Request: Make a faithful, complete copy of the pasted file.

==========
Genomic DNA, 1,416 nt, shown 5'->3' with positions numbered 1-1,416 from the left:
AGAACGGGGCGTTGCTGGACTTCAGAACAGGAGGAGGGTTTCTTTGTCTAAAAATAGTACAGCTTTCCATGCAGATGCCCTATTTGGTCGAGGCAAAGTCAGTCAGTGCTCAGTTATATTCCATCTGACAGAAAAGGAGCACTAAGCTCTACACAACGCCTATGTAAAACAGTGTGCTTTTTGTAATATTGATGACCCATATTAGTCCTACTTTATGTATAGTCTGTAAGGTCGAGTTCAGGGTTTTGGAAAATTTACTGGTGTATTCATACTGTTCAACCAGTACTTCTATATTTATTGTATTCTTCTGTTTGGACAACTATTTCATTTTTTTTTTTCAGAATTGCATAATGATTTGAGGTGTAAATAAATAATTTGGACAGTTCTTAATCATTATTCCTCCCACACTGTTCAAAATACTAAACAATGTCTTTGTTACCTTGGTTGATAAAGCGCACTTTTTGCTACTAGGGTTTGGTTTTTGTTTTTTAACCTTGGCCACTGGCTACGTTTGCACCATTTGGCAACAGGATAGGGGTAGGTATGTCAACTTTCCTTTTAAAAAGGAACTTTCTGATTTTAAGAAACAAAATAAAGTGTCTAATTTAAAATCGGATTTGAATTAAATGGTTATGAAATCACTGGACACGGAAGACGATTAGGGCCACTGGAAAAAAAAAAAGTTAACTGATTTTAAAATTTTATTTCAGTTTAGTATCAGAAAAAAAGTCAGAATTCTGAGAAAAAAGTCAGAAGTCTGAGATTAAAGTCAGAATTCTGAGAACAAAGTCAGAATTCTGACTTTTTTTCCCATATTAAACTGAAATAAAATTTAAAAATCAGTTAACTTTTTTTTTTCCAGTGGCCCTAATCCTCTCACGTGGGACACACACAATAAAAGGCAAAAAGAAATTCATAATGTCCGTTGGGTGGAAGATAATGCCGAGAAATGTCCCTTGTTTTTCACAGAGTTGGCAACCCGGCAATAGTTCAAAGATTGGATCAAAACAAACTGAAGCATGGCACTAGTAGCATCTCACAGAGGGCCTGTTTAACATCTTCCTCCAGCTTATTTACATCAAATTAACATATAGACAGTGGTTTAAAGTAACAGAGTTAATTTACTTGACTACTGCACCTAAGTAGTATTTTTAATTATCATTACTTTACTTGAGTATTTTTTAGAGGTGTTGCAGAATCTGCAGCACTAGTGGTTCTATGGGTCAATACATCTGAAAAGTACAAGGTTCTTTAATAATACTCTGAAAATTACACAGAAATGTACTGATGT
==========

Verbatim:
Genomic DNA, 1,416 nt, shown 5'->3' with positions numbered 1-1,416 from the left:
AGAACGGGGCGTTGCTGGACTTCAGAACAGGAGGAGGGTTTCTTTGTCTAAAAATAGTACAGCTTTCCATGCAGATGCCCTATTTGGTCGAGGCAAAGTCAGTCAGTGCTCAGTTATATTCCATCTGACAGAAAAGGAGCACTAAGCTCTACACAACGCCTATGTAAAACAGTGTGCTTTTTGTAATATTGATGACCCATATTAGTCCTACTTTATGTATAGTCTGTAAGGTCGAGTTCAGGGTTTTGGAAAATTTACTGGTGTATTCATACTGTTCAACCAGTACTTCTATATTTATTGTATTCTTCTGTTTGGACAACTATTTCATTTTTTTTTTTCAGAATTGCATAATGATTTGAGGTGTAAATAAATAATTTGGACAGTTCTTAATCATTATTCCTCCCACACTGTTCAAAATACTAAACAATGTCTTTGTTACCTTGGTTGATAAAGCGCACTTTTTGCTACTAGGGTTTGGTTTTTGTTTTTTAACCTTGGCCACTGGCTACGTTTGCACCATTTGGCAACAGGATAGGGGTAGGTATGTCAACTTTCCTTTTAAAAAGGAACTTTCTGATTTTAAGAAACAAAATAAAGTGTCTAATTTAAAATCGGATTTGAATTAAATGGTTATGAAATCACTGGACACGGAAGACGATTAGGGCCACTGGAAAAAAAAAAAGTTAACTGATTTTAAAATTTTATTTCAGTTTAGTATCAGAAAAAAAGTCAGAATTCTGAGAAAAAAGTCAGAAGTCTGAGATTAAAGTCAGAATTCTGAGAACAAAGTCAGAATTCTGACTTTTTTTCCCATATTAAACTGAAATAAAATTTAAAAATCAGTTAACTTTTTTTTTTCCAGTGGCCCTAATCCTCTCACGTGGGACACACACAATAAAAGGCAAAAAGAAATTCATAATGTCCGTTGGGTGGAAGATAATGCCGAGAAATGTCCCTTGTTTTTCACAGAGTTGGCAACCCGGCAATAGTTCAAAGATTGGATCAAAACAAACTGAAGCATGGCACTAGTAGCATCTCACAGAGGGCCTGTTTAACATCTTCCTCCAGCTTATTTACATCAAATTAACATATAGACAGTGGTTTAAAGTAACAGAGTTAATTTACTTGACTACTGCACCTAAGTAGTATTTTTAATTATCATTACTTTACTTGAGTATTTTTTAGAGGTGTTGCAGAATCTGCAGCACTAGTGGTTCTATGGGTCAATACATCTGAAAAGTACAAGGTTCTTTAATAATACTCTGAAAATTACACAGAAATGTACTGATGT